Like all areas of the curriculum, the transition to online teaching about the Holocaust has been accompanied by numerous practical difficulties. At the same time, however, this move has also brought some specific issues and challenges, as Sam Ineson – a teacher from Manchester Enterprise Academy – has recently recounted. Instinctively this may not sound surprising; what makes this intriguing though is that the field of Holocaust education has seen a veritable digital turn over the past decade. The creation of ‘virtual Holocaust survivors’ has perhaps been the most headline-grabbing innovation; more broadly there has been a proliferation of online resources produced by major museums and independent institutions, as well as public-facing historians. These have been supplemented by the digitisation of archival documents which now join the thousands of hours of filmed survivor testimony already available at institutes like the Fortunoff Video Archive and the USC Shoah Foundation. All in all, even before lockdown teachers intending to teach the Holocaust had at their disposal more online resources than ever before. How, then, can we account for why teaching the Holocaust in our ‘new normal’ is so challenging?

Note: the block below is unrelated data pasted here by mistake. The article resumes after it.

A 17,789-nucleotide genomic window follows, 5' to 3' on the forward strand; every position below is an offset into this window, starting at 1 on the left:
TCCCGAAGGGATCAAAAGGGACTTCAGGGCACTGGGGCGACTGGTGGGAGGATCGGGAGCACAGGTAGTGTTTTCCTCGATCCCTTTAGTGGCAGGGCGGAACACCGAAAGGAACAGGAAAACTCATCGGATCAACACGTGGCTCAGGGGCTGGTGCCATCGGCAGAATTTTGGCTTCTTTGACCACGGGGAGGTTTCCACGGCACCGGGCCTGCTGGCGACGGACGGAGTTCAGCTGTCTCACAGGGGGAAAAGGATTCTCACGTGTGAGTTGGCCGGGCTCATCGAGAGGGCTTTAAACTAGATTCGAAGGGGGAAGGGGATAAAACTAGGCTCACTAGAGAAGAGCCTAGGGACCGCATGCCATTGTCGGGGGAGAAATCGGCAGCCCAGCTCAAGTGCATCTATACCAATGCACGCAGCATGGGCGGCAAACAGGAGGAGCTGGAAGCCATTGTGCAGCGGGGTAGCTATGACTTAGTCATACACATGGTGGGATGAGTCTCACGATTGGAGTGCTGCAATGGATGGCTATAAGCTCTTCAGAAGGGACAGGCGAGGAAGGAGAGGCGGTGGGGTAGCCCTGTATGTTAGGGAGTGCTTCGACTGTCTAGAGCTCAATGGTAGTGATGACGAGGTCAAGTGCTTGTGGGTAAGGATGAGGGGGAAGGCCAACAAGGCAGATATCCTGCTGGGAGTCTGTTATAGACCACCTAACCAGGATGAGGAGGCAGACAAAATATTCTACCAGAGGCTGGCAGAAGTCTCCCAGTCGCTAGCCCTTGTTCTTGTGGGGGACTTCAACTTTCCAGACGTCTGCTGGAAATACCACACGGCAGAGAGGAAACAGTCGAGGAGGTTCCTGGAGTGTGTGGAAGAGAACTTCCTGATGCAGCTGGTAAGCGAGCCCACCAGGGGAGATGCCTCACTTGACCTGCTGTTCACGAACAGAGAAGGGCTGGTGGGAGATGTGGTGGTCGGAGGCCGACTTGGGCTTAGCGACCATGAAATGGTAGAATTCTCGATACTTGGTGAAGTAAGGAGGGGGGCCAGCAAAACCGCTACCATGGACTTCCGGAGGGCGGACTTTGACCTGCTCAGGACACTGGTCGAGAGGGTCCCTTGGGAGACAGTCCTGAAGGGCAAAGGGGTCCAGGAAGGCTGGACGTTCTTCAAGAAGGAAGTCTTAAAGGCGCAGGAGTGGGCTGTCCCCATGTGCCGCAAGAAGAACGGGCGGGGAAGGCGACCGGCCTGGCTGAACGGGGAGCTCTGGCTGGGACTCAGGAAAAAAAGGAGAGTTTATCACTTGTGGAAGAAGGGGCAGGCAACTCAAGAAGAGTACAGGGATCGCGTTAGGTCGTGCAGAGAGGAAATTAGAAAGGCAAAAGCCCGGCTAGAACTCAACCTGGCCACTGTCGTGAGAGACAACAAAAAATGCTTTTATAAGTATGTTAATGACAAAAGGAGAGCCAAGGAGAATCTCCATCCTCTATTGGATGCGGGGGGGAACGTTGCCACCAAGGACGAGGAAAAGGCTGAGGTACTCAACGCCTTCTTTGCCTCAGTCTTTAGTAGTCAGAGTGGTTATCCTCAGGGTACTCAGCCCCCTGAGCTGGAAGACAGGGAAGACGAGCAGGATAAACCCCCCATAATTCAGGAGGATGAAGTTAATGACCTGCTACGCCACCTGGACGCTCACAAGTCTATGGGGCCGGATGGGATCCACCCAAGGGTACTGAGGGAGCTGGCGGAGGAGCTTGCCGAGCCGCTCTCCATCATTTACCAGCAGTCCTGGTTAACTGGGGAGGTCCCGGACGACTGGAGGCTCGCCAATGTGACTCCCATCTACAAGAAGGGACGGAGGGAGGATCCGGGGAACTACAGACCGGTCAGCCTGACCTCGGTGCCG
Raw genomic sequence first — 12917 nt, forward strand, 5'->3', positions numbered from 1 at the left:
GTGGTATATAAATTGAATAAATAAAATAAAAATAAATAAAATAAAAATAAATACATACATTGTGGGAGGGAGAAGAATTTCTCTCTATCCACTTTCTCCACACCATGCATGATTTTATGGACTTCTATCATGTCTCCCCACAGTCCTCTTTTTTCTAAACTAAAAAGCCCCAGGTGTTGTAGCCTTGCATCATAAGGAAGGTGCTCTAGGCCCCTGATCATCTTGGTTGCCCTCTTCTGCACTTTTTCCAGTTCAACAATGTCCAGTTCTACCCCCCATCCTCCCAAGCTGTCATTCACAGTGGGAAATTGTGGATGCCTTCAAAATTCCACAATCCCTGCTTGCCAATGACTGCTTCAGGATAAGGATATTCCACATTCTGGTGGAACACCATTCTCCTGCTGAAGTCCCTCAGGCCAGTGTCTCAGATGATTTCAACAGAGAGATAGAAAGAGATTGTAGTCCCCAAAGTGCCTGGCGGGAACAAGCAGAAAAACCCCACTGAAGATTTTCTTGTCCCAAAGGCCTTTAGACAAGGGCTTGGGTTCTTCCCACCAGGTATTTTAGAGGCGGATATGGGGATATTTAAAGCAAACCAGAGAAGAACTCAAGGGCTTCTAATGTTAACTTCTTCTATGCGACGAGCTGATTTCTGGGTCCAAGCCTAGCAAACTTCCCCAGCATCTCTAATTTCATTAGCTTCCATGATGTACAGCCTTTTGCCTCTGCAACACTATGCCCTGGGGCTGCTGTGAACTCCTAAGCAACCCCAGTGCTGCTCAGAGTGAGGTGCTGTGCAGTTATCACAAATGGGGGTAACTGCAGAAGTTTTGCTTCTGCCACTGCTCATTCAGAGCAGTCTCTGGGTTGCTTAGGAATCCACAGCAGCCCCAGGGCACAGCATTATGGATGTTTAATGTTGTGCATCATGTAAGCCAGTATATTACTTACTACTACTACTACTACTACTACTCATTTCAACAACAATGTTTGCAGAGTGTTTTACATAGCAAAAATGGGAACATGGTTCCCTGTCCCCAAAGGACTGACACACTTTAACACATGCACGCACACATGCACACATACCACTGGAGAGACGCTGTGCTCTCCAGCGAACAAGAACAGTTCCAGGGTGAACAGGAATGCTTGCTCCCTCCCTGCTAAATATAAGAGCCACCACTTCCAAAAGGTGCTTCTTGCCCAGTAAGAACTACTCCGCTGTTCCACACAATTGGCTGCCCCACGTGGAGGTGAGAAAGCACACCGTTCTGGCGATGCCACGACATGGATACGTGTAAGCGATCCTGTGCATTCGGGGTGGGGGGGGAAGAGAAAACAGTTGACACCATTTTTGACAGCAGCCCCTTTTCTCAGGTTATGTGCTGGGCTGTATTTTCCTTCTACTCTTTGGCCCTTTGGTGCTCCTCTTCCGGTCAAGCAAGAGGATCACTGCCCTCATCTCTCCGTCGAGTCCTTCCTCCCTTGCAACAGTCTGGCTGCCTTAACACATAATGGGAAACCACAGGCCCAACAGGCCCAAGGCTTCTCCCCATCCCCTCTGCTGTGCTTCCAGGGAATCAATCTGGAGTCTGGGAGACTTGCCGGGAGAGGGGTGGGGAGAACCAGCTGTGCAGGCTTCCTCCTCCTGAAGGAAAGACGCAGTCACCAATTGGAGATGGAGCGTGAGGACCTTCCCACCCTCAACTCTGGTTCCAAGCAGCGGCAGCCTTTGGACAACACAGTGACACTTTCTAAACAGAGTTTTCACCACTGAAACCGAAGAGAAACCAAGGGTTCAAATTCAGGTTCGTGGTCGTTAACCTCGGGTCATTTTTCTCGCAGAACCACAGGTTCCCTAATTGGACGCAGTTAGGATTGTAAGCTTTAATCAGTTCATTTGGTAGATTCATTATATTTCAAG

Unsurprisingly there is no singular explanation, but answers can be found. At an elemental level, simply creating digital material is clearly no guarantee for effective teaching and learning. Instead, online resources must be accompanied by an online pedagogy – one which, amongst other things, is cognisant of how fundamental exercises such as questioning need to be understood differently in the remote setting. This, of course, goes hand in glove with professional development opportunities and provision that can help teachers to take ‘key steps’ to enhance remote learning. And then there is the matter of students themselves: teachers’ being as aware, as informed and as prepared as possible about the particular circumstances of their students, and being conscious that the way we have ‘difficult conversations’ – including those about death – have undergone transformation with the pandemic.
Many of these answers are, of course, not exclusive to Holocaust education. This is not to say that there aren’t specific issues related to teaching this topic that have been animated by COVID 19 and the lockdown: there are, and if we were writing Holocaust Education: Contemporary challenges and controversies today, there would almost certainly be a chapter about online teaching and learning. Rather it is to instead highlight an underlying truth: namely, that in thinking through the challenges of teaching and learning about the Holocaust – be it in the literal or the virtual classroom – we can learn more about the challenges in, and the challenges of, education writ large.
Dr Andy Pearce, Associate Professor in History and History Education
UCL Centre for Holocaust Education
Co-Editor, ‘Holocaust Education: Contemporary Challenges and Controversies’.